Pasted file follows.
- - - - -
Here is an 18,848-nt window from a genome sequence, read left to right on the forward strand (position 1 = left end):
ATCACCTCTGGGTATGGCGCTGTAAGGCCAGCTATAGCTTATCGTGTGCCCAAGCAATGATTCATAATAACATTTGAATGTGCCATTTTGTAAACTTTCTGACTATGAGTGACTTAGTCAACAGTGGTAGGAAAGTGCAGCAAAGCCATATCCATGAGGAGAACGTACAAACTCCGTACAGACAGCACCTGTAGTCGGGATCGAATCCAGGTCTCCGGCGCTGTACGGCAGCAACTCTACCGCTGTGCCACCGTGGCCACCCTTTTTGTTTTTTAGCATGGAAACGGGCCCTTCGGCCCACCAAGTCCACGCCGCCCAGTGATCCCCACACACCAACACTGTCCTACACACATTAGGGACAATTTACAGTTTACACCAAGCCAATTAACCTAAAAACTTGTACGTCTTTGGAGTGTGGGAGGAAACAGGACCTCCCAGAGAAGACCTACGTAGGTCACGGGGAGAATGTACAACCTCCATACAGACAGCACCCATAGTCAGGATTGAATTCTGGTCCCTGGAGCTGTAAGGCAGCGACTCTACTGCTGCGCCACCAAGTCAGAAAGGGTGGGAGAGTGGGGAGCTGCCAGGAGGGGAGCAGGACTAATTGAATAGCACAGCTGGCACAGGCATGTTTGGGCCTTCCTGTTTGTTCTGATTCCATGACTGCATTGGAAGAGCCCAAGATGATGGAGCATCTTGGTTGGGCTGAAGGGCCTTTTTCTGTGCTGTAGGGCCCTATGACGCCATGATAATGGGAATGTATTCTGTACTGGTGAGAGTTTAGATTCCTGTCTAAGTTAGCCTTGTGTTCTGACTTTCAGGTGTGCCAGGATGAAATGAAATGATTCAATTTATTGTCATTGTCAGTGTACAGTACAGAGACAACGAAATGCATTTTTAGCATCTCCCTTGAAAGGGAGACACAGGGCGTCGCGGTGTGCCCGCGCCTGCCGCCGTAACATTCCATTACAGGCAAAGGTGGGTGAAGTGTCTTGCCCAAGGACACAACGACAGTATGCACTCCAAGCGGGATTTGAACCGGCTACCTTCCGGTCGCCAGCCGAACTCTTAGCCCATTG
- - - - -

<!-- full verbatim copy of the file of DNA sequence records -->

Here is an 18,848-nt window from a genome sequence, read left to right on the forward strand (position 1 = left end):
ATCACCTCTGGGTATGGCGCTGTAAGGCCAGCTATAGCTTATCGTGTGCCCAAGCAATGATTCATAATAACATTTGAATGTGCCATTTTGTAAACTTTCTGACTATGAGTGACTTAGTCAACAGTGGTAGGAAAGTGCAGCAAAGCCATATCCATGAGGAGAACGTACAAACTCCGTACAGACAGCACCTGTAGTCGGGATCGAATCCAGGTCTCCGGCGCTGTACGGCAGCAACTCTACCGCTGTGCCACCGTGGCCACCCTTTTTGTTTTTTAGCATGGAAACGGGCCCTTCGGCCCACCAAGTCCACGCCGCCCAGTGATCCCCACACACCAACACTGTCCTACACACATTAGGGACAATTTACAGTTTACACCAAGCCAATTAACCTAAAAACTTGTACGTCTTTGGAGTGTGGGAGGAAACAGGACCTCCCAGAGAAGACCTACGTAGGTCACGGGGAGAATGTACAACCTCCATACAGACAGCACCCATAGTCAGGATTGAATTCTGGTCCCTGGAGCTGTAAGGCAGCGACTCTACTGCTGCGCCACCAAGTCAGAAAGGGTGGGAGAGTGGGGAGCTGCCAGGAGGGGAGCAGGACTAATTGAATAGCACAGCTGGCACAGGCATGTTTGGGCCTTCCTGTTTGTTCTGATTCCATGACTGCATTGGAAGAGCCCAAGATGATGGAGCATCTTGGTTGGGCTGAAGGGCCTTTTTCTGTGCTGTAGGGCCCTATGACGCCATGATAATGGGAATGTATTCTGTACTGGTGAGAGTTTAGATTCCTGTCTAAGTTAGCCTTGTGTTCTGACTTTCAGGTGTGCCAGGATGAAATGAAATGATTCAATTTATTGTCATTGTCAGTGTACAGTACAGAGACAACGAAATGCATTTTTAGCATCTCCCTTGAAAGGGAGACACAGGGCGTCGCGGTGTGCCCGCGCCTGCCGCCGTAACATTCCATTACAGGCAAAGGTGGGTGAAGTGTCTTGCCCAAGGACACAACGACAGTATGCACTCCAAGCGGGATTTGAACCGGCTACCTTCCGGTCGCCAGCCGAACTCTTAGCCCATTG